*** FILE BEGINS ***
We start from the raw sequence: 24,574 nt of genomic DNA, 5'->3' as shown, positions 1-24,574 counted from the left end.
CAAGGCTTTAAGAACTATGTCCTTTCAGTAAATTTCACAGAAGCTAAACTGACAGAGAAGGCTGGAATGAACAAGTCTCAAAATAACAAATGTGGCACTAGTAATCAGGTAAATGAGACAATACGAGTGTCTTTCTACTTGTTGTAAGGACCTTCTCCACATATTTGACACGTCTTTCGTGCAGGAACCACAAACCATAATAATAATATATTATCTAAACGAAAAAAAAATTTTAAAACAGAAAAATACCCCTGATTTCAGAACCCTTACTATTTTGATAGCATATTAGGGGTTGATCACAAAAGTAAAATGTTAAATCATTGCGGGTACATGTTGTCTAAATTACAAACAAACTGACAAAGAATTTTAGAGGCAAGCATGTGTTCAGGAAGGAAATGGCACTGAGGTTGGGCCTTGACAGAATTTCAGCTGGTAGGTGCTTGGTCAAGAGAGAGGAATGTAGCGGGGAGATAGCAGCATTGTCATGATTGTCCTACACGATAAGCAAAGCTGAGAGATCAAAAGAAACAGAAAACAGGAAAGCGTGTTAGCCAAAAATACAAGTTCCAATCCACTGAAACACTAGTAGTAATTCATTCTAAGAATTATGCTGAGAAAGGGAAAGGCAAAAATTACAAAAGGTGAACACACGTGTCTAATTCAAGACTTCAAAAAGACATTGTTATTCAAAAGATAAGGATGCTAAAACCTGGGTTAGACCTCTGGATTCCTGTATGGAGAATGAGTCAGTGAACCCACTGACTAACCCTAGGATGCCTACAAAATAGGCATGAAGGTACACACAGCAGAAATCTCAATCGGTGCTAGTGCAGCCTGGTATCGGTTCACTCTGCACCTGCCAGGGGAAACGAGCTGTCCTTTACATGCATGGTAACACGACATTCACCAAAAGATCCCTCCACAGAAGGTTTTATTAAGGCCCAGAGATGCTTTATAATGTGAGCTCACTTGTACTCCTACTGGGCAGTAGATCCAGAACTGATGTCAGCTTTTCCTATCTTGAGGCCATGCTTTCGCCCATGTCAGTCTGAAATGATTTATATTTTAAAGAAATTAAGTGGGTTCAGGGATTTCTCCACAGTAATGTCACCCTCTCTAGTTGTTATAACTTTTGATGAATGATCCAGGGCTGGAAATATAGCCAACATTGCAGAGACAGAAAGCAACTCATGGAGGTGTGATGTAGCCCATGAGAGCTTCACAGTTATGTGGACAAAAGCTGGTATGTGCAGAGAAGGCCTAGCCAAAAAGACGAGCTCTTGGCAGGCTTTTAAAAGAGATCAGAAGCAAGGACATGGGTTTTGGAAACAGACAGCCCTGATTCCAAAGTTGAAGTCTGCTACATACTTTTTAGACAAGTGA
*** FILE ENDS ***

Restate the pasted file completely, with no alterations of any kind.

We start from the raw sequence: 24,574 nt of genomic DNA, 5'->3' as shown, positions 1-24,574 counted from the left end.
CAAGGCTTTAAGAACTATGTCCTTTCAGTAAATTTCACAGAAGCTAAACTGACAGAGAAGGCTGGAATGAACAAGTCTCAAAATAACAAATGTGGCACTAGTAATCAGGTAAATGAGACAATACGAGTGTCTTTCTACTTGTTGTAAGGACCTTCTCCACATATTTGACACGTCTTTCGTGCAGGAACCACAAACCATAATAATAATATATTATCTAAACGAAAAAAAAATTTTAAAACAGAAAAATACCCCTGATTTCAGAACCCTTACTATTTTGATAGCATATTAGGGGTTGATCACAAAAGTAAAATGTTAAATCATTGCGGGTACATGTTGTCTAAATTACAAACAAACTGACAAAGAATTTTAGAGGCAAGCATGTGTTCAGGAAGGAAATGGCACTGAGGTTGGGCCTTGACAGAATTTCAGCTGGTAGGTGCTTGGTCAAGAGAGAGGAATGTAGCGGGGAGATAGCAGCATTGTCATGATTGTCCTACACGATAAGCAAAGCTGAGAGATCAAAAGAAACAGAAAACAGGAAAGCGTGTTAGCCAAAAATACAAGTTCCAATCCACTGAAACACTAGTAGTAATTCATTCTAAGAATTATGCTGAGAAAGGGAAAGGCAAAAATTACAAAAGGTGAACACACGTGTCTAATTCAAGACTTCAAAAAGACATTGTTATTCAAAAGATAAGGATGCTAAAACCTGGGTTAGACCTCTGGATTCCTGTATGGAGAATGAGTCAGTGAACCCACTGACTAACCCTAGGATGCCTACAAAATAGGCATGAAGGTACACACAGCAGAAATCTCAATCGGTGCTAGTGCAGCCTGGTATCGGTTCACTCTGCACCTGCCAGGGGAAACGAGCTGTCCTTTACATGCATGGTAACACGACATTCACCAAAAGATCCCTCCACAGAAGGTTTTATTAAGGCCCAGAGATGCTTTATAATGTGAGCTCACTTGTACTCCTACTGGGCAGTAGATCCAGAACTGATGTCAGCTTTTCCTATCTTGAGGCCATGCTTTCGCCCATGTCAGTCTGAAATGATTTATATTTTAAAGAAATTAAGTGGGTTCAGGGATTTCTCCACAGTAATGTCACCCTCTCTAGTTGTTATAACTTTTGATGAATGATCCAGGGCTGGAAATATAGCCAACATTGCAGAGACAGAAAGCAACTCATGGAGGTGTGATGTAGCCCATGAGAGCTTCACAGTTATGTGGACAAAAGCTGGTATGTGCAGAGAAGGCCTAGCCAAAAAGACGAGCTCTTGGCAGGCTTTTAAAAGAGATCAGAAGCAAGGACATGGGTTTTGGAAACAGACAGCCCTGATTCCAAAGTTGAAGTCTGCTACATACTTTTTAGACAAGTGA